Llanidloes, Powys, is in the Mid Wales region, just 30 miles East of Aberystwyth and the Ceredigion Heritage Coast. Llanidloes is built on the River Severn.
What’s it like?
The original medieval town comprised of four streets with a market hall as the roads crossed. Now it is an active, eccentric town with plenty of facilities, situated in fantastic walking country.
Llanidloes unwittingly became a revolutionary centre in 1839. Chartism and the struggle for an improved lot for the poor and disenfranchised hit a chord with many locals who started to rebel and demand votes for all men. They were opposed by the wealthy landowners who mustered a private army and called on police men from London. The Trewythen Arms in Llanidloes centre was where it all came to a head. The crowd gathered there were so enraged that they set some captured Chartists free. But further troops were called in and eventually most of the Chartists in the area were sent to jail to be transported. There is a blue plaque on the pub front to commemorate their struggle for equality.
This distinctive, ancient historic market hall is a grade 1 listed building, and is the only timber-framed building of this type still surviving in Wales. Dated between 1612 and 1622, some of the construction timber used is a lot older as it was salvaged from an even earlier hall.
Glyndwr’s Way and other local treasures
Glyndwr’s Way is a National Trail of varying difficulty. It runs through forests, lakes and farmland from Welshpool travelling Westwards to Machynlleth (in the valley of the River Dovey), then back inland South Eastwards towards Knighton. The 135 mile Way celebrates the eventful life story of Owain Glyndwr, fifteenth century Welsh prince and folk hero.
But Llanidloes in general has more than thirty sign-posted walking routes round the town, ranging from a few miles to a full day of walking, some travelling the Severn Way.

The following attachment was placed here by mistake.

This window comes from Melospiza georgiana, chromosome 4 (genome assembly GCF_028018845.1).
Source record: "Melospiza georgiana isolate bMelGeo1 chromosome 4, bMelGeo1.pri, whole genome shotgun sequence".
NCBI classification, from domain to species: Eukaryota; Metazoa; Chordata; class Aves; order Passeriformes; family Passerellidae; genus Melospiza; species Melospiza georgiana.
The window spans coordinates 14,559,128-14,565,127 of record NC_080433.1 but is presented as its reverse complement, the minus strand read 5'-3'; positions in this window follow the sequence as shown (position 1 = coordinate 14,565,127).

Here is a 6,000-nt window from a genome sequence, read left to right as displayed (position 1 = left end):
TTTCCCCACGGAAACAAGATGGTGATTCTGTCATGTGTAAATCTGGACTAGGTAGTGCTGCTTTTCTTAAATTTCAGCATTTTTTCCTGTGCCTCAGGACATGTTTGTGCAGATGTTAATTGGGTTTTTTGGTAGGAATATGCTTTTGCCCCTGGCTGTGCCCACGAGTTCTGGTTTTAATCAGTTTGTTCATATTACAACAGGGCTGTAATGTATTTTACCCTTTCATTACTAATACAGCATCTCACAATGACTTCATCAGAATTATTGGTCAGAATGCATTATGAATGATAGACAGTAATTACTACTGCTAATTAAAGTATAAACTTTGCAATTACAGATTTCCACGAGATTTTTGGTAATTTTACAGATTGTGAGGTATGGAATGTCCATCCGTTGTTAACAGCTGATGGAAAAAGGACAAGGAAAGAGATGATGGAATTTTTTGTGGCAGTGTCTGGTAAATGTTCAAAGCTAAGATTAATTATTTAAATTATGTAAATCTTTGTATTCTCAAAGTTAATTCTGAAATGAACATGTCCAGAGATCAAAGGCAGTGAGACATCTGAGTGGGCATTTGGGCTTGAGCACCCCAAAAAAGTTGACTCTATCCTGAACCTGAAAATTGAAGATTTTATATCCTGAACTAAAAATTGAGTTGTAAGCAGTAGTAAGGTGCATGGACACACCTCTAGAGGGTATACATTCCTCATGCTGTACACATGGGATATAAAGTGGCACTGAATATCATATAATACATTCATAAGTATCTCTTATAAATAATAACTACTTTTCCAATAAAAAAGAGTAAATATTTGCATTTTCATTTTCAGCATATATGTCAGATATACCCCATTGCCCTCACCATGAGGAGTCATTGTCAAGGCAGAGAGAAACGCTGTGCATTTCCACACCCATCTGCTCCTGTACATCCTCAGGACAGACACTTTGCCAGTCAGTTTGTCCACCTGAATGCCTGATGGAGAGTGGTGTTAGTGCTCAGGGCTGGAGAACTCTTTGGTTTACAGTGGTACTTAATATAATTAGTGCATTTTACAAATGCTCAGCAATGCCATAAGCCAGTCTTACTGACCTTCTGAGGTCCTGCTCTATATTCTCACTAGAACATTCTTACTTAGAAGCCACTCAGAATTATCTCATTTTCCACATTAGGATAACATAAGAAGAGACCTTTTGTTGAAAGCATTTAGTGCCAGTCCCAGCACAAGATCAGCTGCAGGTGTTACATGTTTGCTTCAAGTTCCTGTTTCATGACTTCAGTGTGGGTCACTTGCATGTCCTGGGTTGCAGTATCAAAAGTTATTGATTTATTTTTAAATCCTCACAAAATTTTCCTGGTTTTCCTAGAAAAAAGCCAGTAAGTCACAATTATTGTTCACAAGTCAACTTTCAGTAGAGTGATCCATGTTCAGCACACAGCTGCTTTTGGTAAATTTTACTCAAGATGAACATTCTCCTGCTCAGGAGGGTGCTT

And, while in the area, also look out for Llanidloes’ main church, St Idloes Church which was named after St Idloe, a 7th century Celtic hermit. The church sports a magnificent stained glass window celebrating the millennium, which even depicts the donor’s St Bernard dog! And why not look out for the Green Fair that has been held annually at Llanidloes since 2007, highlighting environmental issues of all kinds? For those visitors interested in local history, why not visit the museum of local history in the town hall, which documents some of the town’s Chartist past, and displays a Victorian kitchen? The town also is home to the Minerva Arts Centre which houses a large display of heritage Welsh quilts from the 19th and 20th centuries.
How to get there
Llanidloes is situated at the intersection of the main A470 and the B4518. Links to the main motorway network are via the A44 which connects to the M5 at Worcester.
Where to stay
We are proud to offer visitors to the Llanidloes area a good selection of self-catering holiday cottages, some suitable for large groups, some traditional and some contemporary. Many of these are pet friendly and situated in beautiful countryside, so do browse through our inspirational listings today.